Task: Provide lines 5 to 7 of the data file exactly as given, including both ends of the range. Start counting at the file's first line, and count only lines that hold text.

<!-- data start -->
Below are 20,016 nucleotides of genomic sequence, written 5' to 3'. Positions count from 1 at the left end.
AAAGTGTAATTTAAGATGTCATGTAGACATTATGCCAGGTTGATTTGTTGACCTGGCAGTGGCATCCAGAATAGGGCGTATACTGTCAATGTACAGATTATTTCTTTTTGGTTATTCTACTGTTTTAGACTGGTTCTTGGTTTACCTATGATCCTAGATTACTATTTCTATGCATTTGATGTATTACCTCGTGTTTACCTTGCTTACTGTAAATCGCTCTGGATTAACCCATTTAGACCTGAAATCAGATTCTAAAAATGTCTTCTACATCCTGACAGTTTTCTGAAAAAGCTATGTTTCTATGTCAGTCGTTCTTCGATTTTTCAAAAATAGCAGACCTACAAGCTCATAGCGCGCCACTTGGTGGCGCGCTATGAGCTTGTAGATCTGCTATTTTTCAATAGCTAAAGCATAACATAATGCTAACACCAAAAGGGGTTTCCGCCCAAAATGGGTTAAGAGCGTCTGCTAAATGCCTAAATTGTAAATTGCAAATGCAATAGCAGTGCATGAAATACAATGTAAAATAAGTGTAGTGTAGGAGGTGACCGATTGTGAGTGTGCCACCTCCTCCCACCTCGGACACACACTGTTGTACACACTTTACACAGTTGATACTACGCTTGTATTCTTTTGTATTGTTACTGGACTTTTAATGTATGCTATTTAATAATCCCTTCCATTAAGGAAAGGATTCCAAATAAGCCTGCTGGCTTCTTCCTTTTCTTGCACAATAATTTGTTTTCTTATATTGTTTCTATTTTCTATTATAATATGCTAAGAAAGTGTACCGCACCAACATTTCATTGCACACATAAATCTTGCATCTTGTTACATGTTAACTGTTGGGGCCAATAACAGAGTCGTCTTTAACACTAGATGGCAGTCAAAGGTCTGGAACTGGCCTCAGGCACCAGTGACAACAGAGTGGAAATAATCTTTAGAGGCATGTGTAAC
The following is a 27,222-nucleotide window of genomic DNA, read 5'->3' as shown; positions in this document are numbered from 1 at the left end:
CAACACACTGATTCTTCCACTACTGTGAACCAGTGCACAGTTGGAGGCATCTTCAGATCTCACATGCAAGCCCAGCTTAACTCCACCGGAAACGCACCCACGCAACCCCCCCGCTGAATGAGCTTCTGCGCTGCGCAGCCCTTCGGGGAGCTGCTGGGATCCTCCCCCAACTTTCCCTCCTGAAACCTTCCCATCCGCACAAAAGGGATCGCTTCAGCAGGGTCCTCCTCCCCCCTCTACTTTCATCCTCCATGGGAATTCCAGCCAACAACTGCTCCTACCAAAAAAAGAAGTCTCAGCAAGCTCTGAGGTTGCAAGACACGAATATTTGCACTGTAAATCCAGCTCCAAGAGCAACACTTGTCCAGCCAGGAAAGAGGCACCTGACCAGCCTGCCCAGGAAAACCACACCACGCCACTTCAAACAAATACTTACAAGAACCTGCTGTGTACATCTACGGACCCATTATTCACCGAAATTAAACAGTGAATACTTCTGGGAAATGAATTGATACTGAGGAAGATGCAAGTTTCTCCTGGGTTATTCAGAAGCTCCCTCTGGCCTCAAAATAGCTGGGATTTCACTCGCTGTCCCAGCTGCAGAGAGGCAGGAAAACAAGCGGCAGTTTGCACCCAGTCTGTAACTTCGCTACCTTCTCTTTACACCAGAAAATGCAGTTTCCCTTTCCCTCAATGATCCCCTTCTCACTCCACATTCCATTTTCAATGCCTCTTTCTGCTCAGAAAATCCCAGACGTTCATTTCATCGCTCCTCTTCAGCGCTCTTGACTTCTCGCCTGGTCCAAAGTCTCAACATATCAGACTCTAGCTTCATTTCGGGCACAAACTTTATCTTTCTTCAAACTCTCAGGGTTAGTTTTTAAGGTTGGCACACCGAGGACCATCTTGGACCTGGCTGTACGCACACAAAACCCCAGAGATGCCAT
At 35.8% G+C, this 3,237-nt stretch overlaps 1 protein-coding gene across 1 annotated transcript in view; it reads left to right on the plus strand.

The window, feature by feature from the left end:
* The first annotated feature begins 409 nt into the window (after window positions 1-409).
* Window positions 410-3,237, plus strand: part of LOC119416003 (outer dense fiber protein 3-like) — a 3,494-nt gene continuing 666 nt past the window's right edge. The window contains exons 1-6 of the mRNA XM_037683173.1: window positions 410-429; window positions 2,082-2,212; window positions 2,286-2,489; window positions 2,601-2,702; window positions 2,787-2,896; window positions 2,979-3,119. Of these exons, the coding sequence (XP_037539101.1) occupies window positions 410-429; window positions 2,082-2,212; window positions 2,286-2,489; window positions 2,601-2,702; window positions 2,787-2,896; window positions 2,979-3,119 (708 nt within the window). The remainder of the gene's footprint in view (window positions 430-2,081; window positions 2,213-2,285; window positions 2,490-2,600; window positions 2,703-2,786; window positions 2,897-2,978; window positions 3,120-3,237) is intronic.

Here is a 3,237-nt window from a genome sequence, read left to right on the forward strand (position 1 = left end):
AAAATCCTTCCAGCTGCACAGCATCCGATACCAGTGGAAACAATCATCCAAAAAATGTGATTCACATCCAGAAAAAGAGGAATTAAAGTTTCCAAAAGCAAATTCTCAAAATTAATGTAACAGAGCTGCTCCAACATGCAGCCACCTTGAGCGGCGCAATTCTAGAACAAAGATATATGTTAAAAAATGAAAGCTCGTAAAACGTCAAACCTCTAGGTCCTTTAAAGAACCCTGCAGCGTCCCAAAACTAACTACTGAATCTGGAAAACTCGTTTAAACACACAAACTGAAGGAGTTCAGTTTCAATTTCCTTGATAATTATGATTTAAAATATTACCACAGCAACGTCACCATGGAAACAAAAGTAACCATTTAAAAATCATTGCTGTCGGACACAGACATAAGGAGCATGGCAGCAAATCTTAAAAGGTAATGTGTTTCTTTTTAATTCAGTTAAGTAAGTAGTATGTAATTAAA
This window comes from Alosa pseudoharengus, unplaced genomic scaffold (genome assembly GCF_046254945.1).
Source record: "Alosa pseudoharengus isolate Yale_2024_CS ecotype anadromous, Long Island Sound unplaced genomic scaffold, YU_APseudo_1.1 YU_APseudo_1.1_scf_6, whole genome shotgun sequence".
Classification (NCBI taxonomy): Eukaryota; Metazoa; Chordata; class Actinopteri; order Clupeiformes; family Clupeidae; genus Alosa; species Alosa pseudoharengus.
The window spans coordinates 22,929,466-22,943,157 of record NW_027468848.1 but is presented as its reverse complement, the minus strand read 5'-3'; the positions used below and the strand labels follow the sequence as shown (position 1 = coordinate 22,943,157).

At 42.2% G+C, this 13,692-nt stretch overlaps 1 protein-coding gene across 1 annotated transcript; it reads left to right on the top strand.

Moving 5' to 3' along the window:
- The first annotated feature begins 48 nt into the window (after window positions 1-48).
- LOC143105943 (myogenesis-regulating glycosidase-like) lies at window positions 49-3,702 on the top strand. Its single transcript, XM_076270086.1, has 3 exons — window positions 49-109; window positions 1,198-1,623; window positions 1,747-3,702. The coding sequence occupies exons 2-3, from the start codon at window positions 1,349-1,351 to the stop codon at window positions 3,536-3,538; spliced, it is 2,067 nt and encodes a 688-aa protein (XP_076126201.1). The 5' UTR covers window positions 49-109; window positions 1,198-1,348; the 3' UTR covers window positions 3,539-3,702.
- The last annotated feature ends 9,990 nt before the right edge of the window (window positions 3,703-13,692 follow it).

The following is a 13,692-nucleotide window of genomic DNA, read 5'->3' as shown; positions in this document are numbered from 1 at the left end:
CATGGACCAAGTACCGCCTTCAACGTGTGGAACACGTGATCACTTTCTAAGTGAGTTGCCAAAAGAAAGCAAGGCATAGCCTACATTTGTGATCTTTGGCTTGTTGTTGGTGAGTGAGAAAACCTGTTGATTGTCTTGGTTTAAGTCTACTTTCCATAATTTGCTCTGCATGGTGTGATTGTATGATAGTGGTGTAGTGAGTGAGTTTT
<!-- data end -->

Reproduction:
At 35.8% G+C, this 3,237-nt stretch overlaps 1 protein-coding gene across 1 annotated transcript in view; it reads left to right on the plus strand.

The window, feature by feature from the left end:
* The first annotated feature begins 409 nt into the window (after window positions 1-409).